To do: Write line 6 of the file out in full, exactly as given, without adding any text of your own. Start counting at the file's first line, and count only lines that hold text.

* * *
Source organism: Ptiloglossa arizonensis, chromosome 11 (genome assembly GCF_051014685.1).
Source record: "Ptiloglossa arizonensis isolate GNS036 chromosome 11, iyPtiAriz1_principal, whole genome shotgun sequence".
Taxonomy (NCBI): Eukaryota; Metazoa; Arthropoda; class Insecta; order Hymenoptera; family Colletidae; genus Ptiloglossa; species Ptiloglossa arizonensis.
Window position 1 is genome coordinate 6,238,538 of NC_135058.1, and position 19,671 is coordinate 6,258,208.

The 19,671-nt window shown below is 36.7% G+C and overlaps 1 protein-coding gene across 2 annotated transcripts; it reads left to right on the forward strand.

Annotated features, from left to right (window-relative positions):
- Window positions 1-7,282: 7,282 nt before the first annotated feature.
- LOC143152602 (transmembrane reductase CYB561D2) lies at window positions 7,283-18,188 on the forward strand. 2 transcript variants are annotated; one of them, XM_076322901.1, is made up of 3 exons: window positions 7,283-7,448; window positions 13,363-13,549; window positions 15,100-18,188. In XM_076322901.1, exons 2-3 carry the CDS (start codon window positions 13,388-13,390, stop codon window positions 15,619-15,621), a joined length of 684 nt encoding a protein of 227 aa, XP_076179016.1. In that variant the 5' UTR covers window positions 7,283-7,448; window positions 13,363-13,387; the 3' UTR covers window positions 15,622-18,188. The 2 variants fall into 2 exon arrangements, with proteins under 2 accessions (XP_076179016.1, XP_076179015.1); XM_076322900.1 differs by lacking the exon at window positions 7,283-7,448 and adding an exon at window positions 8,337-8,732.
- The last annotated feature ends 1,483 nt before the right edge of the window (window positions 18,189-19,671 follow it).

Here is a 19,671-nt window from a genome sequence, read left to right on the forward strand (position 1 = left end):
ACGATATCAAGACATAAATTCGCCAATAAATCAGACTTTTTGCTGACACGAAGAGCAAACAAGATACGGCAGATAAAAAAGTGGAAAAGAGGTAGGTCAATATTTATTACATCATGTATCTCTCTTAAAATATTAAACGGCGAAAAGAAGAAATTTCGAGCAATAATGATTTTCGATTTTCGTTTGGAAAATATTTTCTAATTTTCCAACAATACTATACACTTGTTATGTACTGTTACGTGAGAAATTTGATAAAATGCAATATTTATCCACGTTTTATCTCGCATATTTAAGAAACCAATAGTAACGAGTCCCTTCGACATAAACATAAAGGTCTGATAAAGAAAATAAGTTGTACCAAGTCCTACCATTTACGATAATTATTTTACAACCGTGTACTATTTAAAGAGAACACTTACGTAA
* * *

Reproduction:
Annotated features, from left to right (window-relative positions):